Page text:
Improved Birmingham type. Launched in 1917 and completed in 1919. Displacement 9.750 tons. Horsepower 60.000 hp. Coal and oil fuelled all geared turbines machinery. Armament consisted of 7-7.5” guns, 4-3” anti aircraft guns, 1-12pd field gun, 12-2p guns and machineguns and 6 torpedo tubes (2 submerged).

Source
Archive Dutch Naval Staff 1886-1942 (National Archive at The Hague, Netherlands) inventory number 155. Fleets (the British Empire and foreign countries) on 1 February 1923. 

American Electric Boat Company submarine design 203-D dated 23 March 1914

On 23 March 1914 send the American Electric Boat Company (E.B.C.) specialized in building submarine her design 203-D as response on the requirements sent by the Dutch shipyard Kon. Mij. De Schelde at Vlissingen, Netherlands dated 19 February. The Dutch shipyard built submarines using designs of the E.B. C. since her first submarine the Luctor et Emergo (later Hr. Ms. O1) laid down in 1904.(1)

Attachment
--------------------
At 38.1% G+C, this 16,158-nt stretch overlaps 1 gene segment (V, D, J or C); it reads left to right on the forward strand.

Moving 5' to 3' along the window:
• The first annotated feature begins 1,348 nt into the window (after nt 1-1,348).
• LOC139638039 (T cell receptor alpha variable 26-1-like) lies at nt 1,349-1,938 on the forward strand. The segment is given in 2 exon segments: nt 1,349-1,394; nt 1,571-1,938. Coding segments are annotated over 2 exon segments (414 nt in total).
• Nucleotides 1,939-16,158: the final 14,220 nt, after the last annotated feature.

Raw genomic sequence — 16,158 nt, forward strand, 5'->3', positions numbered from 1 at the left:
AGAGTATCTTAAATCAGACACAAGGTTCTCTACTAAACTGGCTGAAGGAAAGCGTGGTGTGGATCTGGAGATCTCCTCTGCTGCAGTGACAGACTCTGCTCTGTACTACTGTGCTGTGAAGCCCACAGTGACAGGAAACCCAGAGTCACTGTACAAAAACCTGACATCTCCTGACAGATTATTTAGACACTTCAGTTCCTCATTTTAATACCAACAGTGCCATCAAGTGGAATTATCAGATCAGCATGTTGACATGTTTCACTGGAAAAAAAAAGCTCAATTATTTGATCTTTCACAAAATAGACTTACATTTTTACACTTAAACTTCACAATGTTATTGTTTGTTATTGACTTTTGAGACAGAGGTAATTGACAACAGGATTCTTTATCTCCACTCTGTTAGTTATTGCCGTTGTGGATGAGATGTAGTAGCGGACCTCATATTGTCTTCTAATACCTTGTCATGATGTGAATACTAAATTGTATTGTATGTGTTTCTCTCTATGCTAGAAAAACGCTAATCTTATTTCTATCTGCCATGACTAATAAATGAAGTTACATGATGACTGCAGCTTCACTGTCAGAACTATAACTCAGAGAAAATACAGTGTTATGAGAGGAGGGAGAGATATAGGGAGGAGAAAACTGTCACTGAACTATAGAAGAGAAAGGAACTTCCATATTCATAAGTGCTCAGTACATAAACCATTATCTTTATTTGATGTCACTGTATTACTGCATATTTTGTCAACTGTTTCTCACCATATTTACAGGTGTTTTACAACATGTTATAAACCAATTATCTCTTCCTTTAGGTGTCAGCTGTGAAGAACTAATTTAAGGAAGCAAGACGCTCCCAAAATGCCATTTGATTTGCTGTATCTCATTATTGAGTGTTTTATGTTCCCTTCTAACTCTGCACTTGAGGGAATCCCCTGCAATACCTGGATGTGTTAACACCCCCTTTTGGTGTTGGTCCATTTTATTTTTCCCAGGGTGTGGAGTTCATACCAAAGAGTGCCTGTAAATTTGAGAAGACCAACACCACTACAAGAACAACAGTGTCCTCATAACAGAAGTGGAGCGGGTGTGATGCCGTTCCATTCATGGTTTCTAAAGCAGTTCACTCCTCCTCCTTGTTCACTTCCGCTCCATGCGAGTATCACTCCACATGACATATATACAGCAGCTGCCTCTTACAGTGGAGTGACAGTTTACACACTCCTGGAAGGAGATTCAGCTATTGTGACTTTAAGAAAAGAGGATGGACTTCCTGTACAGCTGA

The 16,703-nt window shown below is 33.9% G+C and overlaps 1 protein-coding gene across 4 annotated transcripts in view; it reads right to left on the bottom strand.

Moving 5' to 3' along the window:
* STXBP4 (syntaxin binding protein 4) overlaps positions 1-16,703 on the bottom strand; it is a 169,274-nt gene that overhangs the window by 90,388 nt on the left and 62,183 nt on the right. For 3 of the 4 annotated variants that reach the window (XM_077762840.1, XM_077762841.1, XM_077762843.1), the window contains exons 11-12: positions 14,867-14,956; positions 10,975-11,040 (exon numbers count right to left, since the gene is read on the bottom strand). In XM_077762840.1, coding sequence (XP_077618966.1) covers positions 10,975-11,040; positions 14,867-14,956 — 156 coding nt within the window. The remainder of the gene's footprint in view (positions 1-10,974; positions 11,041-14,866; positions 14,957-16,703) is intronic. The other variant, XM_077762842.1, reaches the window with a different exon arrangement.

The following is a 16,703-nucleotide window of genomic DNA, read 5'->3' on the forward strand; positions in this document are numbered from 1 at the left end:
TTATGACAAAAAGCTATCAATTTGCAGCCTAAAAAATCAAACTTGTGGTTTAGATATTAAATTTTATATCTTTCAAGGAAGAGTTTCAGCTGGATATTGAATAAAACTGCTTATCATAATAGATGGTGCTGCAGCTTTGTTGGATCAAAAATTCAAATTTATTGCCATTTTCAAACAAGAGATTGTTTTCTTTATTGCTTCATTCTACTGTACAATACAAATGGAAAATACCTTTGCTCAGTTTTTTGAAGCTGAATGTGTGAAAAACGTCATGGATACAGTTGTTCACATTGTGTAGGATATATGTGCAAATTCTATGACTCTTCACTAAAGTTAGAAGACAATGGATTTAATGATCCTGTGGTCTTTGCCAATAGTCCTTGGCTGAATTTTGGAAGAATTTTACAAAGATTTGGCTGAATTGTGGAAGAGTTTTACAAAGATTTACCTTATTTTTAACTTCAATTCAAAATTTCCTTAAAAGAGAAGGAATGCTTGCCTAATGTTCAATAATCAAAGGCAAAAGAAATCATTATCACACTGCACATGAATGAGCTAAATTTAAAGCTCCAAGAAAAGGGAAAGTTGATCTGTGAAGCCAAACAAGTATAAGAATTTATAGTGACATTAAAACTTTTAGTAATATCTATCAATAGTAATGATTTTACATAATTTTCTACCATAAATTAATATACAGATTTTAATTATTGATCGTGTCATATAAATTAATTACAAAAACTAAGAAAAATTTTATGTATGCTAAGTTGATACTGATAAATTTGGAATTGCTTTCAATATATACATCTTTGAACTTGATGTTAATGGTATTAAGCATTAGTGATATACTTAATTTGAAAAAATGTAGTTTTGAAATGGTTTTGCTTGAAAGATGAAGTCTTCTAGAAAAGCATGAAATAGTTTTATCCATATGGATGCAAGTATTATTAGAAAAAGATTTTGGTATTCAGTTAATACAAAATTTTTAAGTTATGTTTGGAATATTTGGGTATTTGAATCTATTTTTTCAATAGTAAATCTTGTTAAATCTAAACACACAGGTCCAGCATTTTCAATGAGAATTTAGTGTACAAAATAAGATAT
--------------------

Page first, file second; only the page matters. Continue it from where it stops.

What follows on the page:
The 203-D was presented as a standard design which had excellent results in practice as the E.B.C. claimed. Dimensions were not supplied, the displacement is written down in a pencil note 544,1 (surfaced)-782,0 (submerged) tons.

The speed while surfaced was 11 knots with 70% horsepower against the 12 knots asked for. However with both machines full power guaranteed E.B.C. 14 knots and estimated even 14,5 knots. Wirth a speed of 11 knots was the range 3.150 (guaranteed)-3.500 (estimated) nautical miles. The speed while submerged was 8,5 knots during 3 (guaranteed)-3,25 (estimated) ours., during 1-1,5 hours 9,5 (guaranteed)-10,125 (estimated) hours and a maximum speed during one hours of 10,5 (guaranteed)-11 (designed) knots. With an economic speed of 5 knots was the estimated range 80 nautical miles. The large rudder could be turned very quickly with the available motor to make the smallest turning circle as possible.